Also, your 2x10 enclosure might have a bump in the high-mids (1.5k-3k) that is associated with clankiness, fret noise and harsh sounds.
  19. 4Mal

    4Mal Supporting Member

    Jun 2, 2002
    Columbia River Gorge
    RAG - Thanks for taking the time to be here at TB.

    As a long time GK fan and acknowledged gear - slut ... I find my 1001 RB II to be very flexible. I can generally find 'me' in just a couple of knob turn's.

    My approach is to start with the tone controls at noon, presence off, 4 string setting, tweeter amp off, hi-cut on. That give's you a slight scoop. I generally want a bit more of that scoop.

    I find my basic tone with the contour. Usually between 9 and noon, room and bass depending.
    . If I need to reduce fret noise, I pull back the upper mids.
    . If I need to adjust to a room, its usually the bass or low mids.
    . If it's a brand new set of rounds on my somewhat aggressive 75 RI J - I pull back the treble...

    Guy's from Rick Danko and Chris Hillman to Tommy Shannon, Conrad Lozano (and whoever he is with the Dap Kings) are pretty much the ball park I'm after ... It's the traditonal room filling, round but defined bass tone that sit's under the band and maybe (or maybe not) over the kick.

    I've used maybe 10 different cab's with the GK 1001 RB II over the last few years and I've been able to find 'me' in each. The GK is just really easy to live with.
  20. KPAX

    KPAX Banned

    Mar 22, 2005
    I had similar difficulty getting a sound I truly liked from my 700RBII and 1001RBII (I had both). They tended to be very bright but when I backed off the brightness I never really liked the midrange. I came to the conclusion that all the bells and whistles (contour, pre and post volumes, boost, biamps ...) aren't really the problem or the solution. There's a basic harsh midrange character to them that I find unappealing and I couldn't dial it out with the two mid controls.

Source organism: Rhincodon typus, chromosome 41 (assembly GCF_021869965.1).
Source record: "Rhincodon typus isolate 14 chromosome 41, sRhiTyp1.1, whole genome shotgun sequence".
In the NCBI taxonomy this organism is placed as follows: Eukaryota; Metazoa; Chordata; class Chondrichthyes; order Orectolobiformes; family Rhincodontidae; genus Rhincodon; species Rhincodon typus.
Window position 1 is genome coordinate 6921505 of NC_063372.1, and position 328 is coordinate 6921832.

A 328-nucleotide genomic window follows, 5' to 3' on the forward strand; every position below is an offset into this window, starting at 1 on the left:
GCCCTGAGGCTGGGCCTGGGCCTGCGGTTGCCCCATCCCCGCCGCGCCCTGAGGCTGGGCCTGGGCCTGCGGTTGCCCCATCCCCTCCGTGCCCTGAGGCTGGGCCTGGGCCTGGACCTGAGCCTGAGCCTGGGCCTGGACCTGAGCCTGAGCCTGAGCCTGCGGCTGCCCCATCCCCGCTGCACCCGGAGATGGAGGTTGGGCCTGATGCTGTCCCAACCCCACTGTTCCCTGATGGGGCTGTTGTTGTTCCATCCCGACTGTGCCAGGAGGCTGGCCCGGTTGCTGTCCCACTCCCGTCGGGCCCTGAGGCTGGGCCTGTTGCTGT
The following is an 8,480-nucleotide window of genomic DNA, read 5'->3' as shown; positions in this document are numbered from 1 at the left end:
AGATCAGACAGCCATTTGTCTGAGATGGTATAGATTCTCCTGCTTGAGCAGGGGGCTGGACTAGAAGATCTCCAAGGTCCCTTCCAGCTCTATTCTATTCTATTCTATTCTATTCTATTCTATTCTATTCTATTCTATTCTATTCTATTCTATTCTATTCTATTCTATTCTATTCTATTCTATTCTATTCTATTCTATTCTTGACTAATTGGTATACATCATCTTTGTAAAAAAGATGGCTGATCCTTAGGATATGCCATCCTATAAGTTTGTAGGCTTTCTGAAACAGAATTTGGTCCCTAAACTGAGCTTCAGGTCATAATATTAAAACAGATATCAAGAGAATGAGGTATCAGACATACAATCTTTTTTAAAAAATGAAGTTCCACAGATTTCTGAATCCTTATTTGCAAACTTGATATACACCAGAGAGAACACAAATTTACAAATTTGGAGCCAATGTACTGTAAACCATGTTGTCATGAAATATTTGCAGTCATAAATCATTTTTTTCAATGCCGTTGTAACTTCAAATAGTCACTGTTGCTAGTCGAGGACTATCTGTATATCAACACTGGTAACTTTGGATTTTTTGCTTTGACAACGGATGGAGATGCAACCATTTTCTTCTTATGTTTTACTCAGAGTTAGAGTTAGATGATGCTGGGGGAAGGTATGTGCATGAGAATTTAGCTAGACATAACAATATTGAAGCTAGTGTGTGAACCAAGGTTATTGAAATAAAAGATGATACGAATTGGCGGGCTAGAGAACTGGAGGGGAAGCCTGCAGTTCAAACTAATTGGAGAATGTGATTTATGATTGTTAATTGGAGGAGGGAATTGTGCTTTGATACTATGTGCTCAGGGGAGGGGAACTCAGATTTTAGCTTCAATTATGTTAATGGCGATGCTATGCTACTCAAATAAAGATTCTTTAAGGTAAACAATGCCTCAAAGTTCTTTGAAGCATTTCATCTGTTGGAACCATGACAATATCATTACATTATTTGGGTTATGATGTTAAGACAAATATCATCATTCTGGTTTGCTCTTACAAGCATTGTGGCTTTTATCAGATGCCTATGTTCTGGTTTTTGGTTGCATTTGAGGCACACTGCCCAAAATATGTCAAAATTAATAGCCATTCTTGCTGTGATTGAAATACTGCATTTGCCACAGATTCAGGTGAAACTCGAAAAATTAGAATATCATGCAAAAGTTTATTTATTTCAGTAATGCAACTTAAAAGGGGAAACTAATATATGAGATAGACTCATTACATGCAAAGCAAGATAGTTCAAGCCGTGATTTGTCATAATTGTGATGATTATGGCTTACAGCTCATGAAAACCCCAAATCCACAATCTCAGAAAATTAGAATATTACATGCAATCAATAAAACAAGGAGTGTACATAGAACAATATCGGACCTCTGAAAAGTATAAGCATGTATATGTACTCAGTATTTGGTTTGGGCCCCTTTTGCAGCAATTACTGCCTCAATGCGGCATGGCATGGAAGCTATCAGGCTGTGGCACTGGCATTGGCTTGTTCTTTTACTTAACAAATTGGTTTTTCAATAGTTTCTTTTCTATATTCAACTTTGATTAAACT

It's hard to describe but the midrange characteristic sounds dark, dense and congested to me. I used them every which-way: bi-amped using the amp crossover and GK cable, full range using the cab crossover, no horn, yes horn ... I decided ithe issue isn't the biamp or crossover - the problem is in the midrange. I couldn't really get the clear, breathing sound I wanted - it always sounded kind of constipated.
    I ended up buying an Ampeg SVT Classic and a Peavey VB-2. I could get a much better tone with those amps in 2 minutes than I could with the GKs in 2 years. The SVT and VB-2 have what I call a clear, open, transparent punch to them. It's funny because people associate tubes with distortion but either way (clean or with some grit), many tube amps (at least the powerful ones) sound clearer and more open to me than the transistor GKs.
    I still own my 1001RBII - it's lightweight and reliable and I haven't totally rejected it. Those GK amps are probably capable of sounding really good with certain basses that have midrange characteristics that counter the GK's, but I was never totally satisfied with them using my Jazz, Modulus Flea or Spectors. They're tricky, difficult amps.
    I'm an electronic design engineer and have a few theories as to what's going on with these amps (tube amp output transformer and signal chain simplicity, GK signal chain complexity and phase effects, amount of power amp feedback) but I can't say for certain. I don't work designing music amps.